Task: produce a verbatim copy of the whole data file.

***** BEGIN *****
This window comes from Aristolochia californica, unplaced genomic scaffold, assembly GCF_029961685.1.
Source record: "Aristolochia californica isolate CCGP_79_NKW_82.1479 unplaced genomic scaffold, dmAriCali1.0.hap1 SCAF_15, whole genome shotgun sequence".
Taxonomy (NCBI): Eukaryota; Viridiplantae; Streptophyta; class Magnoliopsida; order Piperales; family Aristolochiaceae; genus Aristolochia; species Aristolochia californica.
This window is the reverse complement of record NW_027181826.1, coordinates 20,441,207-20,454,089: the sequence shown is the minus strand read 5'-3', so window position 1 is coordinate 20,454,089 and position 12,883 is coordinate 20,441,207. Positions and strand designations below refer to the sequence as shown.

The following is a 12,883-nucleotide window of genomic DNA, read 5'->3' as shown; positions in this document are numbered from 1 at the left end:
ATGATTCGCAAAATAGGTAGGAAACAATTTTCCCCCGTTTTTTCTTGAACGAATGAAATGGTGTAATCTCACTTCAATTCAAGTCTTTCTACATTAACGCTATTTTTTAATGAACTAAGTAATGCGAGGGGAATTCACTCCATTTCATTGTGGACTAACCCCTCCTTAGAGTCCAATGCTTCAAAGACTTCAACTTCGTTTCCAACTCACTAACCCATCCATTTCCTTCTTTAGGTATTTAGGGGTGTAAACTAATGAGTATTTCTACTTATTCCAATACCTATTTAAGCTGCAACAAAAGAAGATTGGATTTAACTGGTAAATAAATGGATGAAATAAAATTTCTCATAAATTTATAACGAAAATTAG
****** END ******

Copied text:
This window comes from Aristolochia californica, unplaced genomic scaffold, assembly GCF_029961685.1.
Source record: "Aristolochia californica isolate CCGP_79_NKW_82.1479 unplaced genomic scaffold, dmAriCali1.0.hap1 SCAF_15, whole genome shotgun sequence".
Taxonomy (NCBI): Eukaryota; Viridiplantae; Streptophyta; class Magnoliopsida; order Piperales; family Aristolochiaceae; genus Aristolochia; species Aristolochia californica.
This window is the reverse complement of record NW_027181826.1, coordinates 20,441,207-20,454,089: the sequence shown is the minus strand read 5'-3', so window position 1 is coordinate 20,454,089 and position 12,883 is coordinate 20,441,207. Positions and strand designations below refer to the sequence as shown.

The following is a 12,883-nucleotide window of genomic DNA, read 5'->3' as shown; positions in this document are numbered from 1 at the left end:
ATGATTCGCAAAATAGGTAGGAAACAATTTTCCCCCGTTTTTTCTTGAACGAATGAAATGGTGTAATCTCACTTCAATTCAAGTCTTTCTACATTAACGCTATTTTTTAATGAACTAAGTAATGCGAGGGGAATTCACTCCATTTCATTGTGGACTAACCCCTCCTTAGAGTCCAATGCTTCAAAGACTTCAACTTCGTTTCCAACTCACTAACCCATCCATTTCCTTCTTTAGGTATTTAGGGGTGTAAACTAATGAGTATTTCTACTTATTCCAATACCTATTTAAGCTGCAACAAAAGAAGATTGGATTTAACTGGTAAATAAATGGATGAAATAAAATTTCTCATAAATTTATAACGAAAATTAG